Workers Compensation: Your Safety Net

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Workers Compensation: Your Safety Net

You put your heart and soul into your job, so it seems only fair that you should be protected from harm while you’re there. Most good employers do go out of their way to provide safety training and equipment to keep their workers safe and protected from any hazards. Federal agencies, like the Occupational Safety and Health Administration, also have standards in place for employers to follow to keep their workers safe. However, sometimes accidents happen anyway, and when they do, workers compensation is meant to be your safety net. Most of the time, if you follow your company’s procedures for filing a workers compensation claim, you’ll be paid with no trouble. However, I know from experience that it isn’t always that easy. I started this blog to help you learn what to do when your company or their insurance company denies your workers compensation claim.

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How Long Can You Pursue A Deadbeat Parent For Child Support In Arrears?

Each state has its own set of child support laws, so statutes of limitation vary as a result. Some states limit collections to 15 years after a child's age of emancipation, and other states set the date at 10 years after each installment became due. A few states have enforcement extended to 20 years from the date of default, and some states don't have a statute of limitations at all. During interstate disputes, states with a longer statute of limitation often take precedence.

Bradley Amendment

In 1986, Congress signed the Bradley Amendment, which makes it illegal for states to retroactively change the amount of money a parent must pay for child support. The Amendment makes judgments of child support an operation of law. And, the state statute of limitations is irrelevant in disputes involving back child support. Enforcement agencies can make changes to child support payment only on or after the date the child support agency received a request.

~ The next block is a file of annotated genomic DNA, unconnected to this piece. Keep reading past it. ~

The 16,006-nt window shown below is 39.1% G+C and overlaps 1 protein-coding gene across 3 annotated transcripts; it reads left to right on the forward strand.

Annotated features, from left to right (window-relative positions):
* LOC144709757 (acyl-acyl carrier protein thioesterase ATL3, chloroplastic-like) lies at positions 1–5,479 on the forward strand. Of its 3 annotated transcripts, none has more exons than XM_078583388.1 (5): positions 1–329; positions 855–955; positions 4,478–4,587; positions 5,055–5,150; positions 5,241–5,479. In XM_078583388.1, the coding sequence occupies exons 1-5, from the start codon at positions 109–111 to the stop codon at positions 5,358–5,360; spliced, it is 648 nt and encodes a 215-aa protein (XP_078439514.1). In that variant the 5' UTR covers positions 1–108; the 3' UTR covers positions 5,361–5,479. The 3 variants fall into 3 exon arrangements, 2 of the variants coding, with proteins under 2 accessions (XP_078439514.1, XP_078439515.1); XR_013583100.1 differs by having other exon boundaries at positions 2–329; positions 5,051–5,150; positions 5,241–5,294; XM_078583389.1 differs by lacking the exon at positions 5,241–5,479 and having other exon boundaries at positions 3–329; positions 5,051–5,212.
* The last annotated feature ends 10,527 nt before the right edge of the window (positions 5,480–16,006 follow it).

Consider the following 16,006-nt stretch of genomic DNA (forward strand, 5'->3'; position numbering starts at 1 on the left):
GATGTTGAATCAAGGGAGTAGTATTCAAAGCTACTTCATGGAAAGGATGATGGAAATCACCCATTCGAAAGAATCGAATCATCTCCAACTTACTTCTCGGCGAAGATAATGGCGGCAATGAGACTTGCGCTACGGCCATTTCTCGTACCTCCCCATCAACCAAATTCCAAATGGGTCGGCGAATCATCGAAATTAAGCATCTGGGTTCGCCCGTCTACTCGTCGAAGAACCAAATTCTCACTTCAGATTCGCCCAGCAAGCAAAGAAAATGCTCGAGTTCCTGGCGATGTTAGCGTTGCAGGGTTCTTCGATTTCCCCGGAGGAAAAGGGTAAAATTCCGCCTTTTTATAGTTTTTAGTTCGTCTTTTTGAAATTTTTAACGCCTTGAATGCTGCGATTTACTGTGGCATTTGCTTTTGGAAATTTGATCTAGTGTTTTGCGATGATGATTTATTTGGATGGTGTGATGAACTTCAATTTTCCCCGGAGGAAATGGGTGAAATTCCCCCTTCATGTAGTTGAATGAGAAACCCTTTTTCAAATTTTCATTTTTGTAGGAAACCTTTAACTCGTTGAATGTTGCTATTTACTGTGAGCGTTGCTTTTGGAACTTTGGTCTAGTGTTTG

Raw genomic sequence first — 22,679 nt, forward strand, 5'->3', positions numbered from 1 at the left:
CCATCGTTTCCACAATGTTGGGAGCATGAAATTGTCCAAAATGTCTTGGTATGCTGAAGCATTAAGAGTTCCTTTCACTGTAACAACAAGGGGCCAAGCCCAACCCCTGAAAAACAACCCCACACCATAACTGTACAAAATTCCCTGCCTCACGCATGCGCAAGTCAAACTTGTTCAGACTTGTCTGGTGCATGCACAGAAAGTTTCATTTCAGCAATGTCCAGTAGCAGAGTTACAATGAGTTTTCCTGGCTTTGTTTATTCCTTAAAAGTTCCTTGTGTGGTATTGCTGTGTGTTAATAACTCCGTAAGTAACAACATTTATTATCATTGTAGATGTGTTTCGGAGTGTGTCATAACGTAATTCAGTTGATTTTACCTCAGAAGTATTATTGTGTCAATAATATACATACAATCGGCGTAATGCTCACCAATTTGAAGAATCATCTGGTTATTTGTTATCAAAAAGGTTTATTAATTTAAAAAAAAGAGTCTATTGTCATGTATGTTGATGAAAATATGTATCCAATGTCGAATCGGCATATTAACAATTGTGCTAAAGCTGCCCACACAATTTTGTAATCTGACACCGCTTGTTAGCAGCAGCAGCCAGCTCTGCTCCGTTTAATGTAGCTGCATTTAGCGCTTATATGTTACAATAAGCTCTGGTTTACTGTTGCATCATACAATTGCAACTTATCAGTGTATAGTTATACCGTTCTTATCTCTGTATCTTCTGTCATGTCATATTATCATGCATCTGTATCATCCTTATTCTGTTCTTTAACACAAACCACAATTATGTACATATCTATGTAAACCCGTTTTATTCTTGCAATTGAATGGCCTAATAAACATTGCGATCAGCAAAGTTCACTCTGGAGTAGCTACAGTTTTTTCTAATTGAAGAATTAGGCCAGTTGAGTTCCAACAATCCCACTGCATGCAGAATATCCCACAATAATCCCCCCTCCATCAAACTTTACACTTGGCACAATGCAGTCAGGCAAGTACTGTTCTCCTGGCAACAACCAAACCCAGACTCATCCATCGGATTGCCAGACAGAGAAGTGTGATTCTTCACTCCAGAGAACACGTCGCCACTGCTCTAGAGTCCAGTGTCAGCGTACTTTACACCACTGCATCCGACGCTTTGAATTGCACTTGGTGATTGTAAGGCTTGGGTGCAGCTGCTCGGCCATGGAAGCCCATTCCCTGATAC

Federal or State?

The Child Support Recovery Act was passed in 1992. CSRA, also known as Deadbeat Parents Punishment Act, gives jurisdiction to federal agencies if they meet certain conditions. Federal agencies must prove that the alleged deadbeat parents had the ability to pay and knowingly chose not to pay. The agencies must also prove that the parents knew about the past due child support obligation and left it unpaid for at least a year or the amount is more than $5,000. The claims also must be for children who live in different states than the parents.

Collection Attempts

Implementation of the Bradley Amendment and CSRA makes it possible for either the state, or private entities authorized by state agencies, to collect child support payments. Federal law requires that each state pursue and gain full payment of child support payments that are in arrears. Parents who want to reduce child support payments may only do so for future payments. They can't change payments that are already past due.

Bankruptcy Filings

Filing for bankruptcy doesn't dissolve child support. By law, the parent must still make child support payments during the insolvency process. Failure to do so places the parent further into arrears. While the automatic stay during bankruptcy often affects other collection attempts, it doesn't affect child support collections. Collecting agencies can continue to pursue delinquent parents during this process.

Obligor Death

Even death of the obligor doesn't stop child support collections. Collecting agencies can attempt to collect from life insurance policies and the decedent's estate. In general, child support ends only when the child reaches the age of majority. Federal law doesn't govern child support payments after the obligor dies.

Talk with a divorce attorney like Gowri V. Hampole Atty to find out about collecting child support payments.